Snow Much Fun: 2015 Winter Guide
The time has come to put away bathing suits and snorkels, grab your snowshoes and skis and jump into the powdery pleasure that is winter in Nevada. Whether you long for the fast downhills, the serene backcountry hikes, or need to get the kids out of doors for a while, from every corner of the state, we have you covered.
Right Place, Right Time
Driving home along the east shore of Lake Tahoe, you usually see kayakers and paddle boarders cruising along the placid waters. It’s not too often you see guys in wetsuits tackling 6-foot waves with their surfboards. That’s what happened on Sept. 25 and it was one of those times I was glad I always carry my camera gear with me.
Why I Love Nevada by Karen Cazier
I guess you’d say I am embedded—it’s in my blood. Nevada is where I was born, where my mother and father were born, where my paternal grandfather was born; yes, we go back 122 years. Our family roots grow deeper, to when our forefathers emigrated from European countries, lured to eastern Nevada in the 1880s by mining and the hope of unearthing treasures.
A journey through history
Dining cars with linens tablecloths and napkins, and food that would rival any fancy restaurant. Business cars with sleeping quarters and lushly appointed seating areas. Lounge cars with domed seating complete with rotating club chairs for optimal viewing. Let’s not forget the unparalleled views of Nevada that accompany every step of the trip from West Wendover to Sparks.
There’s a basin, wrought of reason, tortoise dry and clean of air Where rivers hike to meet their fate, get lost and disappear Where Grand Adventure had a say and different would prevail And where only hardy life hangs on to all that it entails
Where hidden hints of Eden are revealed to those who seek And where Bristlecone stand sentinel from high atop her peaks Where the Shoshone and the Paiute and the Washo stories tell; ‘If we but live within Her wishes, we will prosper and live well’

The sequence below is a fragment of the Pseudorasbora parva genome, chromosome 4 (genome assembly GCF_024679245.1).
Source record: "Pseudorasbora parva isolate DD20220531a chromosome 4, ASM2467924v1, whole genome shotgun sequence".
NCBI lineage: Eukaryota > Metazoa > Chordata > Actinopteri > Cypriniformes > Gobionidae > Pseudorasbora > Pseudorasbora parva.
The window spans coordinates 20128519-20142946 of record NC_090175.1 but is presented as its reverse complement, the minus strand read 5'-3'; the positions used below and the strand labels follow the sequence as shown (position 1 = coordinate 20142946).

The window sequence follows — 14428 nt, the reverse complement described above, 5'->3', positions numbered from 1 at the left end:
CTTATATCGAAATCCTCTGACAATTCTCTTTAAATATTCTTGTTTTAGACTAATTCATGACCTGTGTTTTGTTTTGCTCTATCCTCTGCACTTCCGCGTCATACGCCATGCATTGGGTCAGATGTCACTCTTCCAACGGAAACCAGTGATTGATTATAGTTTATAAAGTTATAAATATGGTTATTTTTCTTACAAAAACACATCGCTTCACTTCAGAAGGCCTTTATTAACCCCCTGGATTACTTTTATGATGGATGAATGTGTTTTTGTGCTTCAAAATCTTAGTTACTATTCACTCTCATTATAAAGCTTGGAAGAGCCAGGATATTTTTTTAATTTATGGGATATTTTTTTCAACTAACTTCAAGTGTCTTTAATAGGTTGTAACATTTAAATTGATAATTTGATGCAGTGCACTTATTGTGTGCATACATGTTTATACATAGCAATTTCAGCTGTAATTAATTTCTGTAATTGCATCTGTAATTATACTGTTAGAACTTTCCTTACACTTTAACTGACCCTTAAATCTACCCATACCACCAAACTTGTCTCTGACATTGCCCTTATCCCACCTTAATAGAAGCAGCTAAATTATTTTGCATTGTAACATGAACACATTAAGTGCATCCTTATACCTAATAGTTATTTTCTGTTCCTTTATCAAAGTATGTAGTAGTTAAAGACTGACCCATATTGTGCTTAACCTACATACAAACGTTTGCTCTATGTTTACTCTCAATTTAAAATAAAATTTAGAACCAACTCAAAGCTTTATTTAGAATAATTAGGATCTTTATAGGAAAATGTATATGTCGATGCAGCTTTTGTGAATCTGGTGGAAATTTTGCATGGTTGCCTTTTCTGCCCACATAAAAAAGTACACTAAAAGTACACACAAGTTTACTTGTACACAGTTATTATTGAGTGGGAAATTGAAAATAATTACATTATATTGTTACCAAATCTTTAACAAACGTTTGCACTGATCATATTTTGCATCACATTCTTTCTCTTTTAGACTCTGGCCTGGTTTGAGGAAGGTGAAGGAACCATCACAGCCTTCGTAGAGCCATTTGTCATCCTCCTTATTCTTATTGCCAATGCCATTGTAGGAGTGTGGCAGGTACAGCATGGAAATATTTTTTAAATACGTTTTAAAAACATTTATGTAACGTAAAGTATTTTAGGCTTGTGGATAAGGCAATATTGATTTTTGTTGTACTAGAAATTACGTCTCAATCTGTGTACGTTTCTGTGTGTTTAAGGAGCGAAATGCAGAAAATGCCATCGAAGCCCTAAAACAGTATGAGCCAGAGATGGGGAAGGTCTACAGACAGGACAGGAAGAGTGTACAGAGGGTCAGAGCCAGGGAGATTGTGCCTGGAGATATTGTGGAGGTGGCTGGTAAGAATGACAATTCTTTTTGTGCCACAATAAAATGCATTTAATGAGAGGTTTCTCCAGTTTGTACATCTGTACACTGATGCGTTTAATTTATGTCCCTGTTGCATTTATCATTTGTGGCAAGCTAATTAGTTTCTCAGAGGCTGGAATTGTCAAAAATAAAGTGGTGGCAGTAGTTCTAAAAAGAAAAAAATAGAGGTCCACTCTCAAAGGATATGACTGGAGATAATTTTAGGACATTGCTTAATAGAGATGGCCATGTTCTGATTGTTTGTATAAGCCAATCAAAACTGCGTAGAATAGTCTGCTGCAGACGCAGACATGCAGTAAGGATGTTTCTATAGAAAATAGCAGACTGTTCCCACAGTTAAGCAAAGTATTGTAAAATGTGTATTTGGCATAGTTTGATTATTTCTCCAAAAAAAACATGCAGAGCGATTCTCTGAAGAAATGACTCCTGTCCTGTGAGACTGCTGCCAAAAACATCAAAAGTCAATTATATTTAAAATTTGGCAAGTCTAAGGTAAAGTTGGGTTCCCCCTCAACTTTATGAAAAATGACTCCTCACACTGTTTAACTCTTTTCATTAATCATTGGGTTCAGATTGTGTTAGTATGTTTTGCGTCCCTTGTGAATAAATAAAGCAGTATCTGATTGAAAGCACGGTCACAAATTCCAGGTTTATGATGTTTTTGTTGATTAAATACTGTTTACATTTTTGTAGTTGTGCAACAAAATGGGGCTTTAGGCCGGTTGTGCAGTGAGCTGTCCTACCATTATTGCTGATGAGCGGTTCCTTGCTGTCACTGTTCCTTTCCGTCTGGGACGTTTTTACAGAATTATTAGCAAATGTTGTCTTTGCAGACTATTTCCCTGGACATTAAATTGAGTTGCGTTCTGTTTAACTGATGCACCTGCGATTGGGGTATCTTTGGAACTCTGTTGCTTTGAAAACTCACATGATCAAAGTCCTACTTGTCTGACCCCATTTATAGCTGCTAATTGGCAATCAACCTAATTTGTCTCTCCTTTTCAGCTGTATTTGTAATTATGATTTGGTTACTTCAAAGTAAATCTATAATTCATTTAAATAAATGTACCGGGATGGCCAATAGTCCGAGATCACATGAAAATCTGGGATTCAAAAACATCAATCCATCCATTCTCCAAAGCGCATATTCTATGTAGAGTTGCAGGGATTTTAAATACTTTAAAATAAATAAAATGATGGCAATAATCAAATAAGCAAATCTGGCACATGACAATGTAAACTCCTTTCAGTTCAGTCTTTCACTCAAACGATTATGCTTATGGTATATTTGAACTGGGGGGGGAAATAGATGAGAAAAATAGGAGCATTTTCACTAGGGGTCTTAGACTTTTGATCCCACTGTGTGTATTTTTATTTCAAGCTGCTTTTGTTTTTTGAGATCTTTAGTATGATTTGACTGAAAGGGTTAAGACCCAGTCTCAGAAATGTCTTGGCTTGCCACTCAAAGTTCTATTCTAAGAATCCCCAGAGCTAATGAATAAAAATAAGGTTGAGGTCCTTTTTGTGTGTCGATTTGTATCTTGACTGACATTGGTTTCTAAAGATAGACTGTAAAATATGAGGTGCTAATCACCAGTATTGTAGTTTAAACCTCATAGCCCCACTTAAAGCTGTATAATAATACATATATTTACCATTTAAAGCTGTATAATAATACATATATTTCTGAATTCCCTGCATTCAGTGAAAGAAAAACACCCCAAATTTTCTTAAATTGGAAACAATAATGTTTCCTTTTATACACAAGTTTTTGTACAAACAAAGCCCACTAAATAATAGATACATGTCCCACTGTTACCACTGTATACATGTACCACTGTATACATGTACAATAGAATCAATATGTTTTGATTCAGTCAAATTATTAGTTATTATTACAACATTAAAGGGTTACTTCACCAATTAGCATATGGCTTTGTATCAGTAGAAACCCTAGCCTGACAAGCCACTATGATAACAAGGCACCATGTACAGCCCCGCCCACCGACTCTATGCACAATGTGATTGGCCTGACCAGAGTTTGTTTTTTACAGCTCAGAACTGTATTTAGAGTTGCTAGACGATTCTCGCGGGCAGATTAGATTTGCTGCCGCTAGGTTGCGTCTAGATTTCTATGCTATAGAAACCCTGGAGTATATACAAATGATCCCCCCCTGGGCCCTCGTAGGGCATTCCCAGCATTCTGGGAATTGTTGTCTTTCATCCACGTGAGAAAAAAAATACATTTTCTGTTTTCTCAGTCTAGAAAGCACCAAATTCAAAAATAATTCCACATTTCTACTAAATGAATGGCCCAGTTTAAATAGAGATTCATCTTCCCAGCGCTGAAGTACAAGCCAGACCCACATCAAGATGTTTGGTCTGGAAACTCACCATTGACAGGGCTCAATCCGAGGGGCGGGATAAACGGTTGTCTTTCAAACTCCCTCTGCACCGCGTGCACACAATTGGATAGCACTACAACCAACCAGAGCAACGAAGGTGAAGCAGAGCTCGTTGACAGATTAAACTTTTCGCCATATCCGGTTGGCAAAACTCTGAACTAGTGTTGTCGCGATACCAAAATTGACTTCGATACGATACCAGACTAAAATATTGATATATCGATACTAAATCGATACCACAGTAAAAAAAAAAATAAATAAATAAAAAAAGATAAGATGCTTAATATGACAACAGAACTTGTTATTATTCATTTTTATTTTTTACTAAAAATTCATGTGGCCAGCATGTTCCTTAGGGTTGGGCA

The Tale of Two “P”s
“Go West, young man” was the cry of the day in 1865 after a tumultuous period of civil war and assassination. As America expanded from the mid 1550s to late 1700s, settlers and Native Americans fought a near-continuous battle over dominion. Then gold fever struck. In the 1860s, Nevada flourished with miners pouring into ore-laden areas, while other towns developed as support hubs for the evolving mining camps.
As celebrated academics, Barber and Curtis have long dreamed of finding a way to convey engaging, accurate information about Reno’s history to an online audience. After more than a year and half of working with development partners, donors, and volunteers, they unveiled their answer: The Reno Historical mobile app and website.
The Morris Hotel
A silent auction is underway on Reno’s Fourth Street. Off the well-worn Highway 40 and under LED lights, several items are open for bid, including Burning Man commemorative posters, massages, and a coupon for a local bowling alley. Bass lines boom from a nearby DJ stage. Revelers duck in and out to bid and buy costume pieces fashioned from the new hotel’s logo.
Ward Charcoal Ovens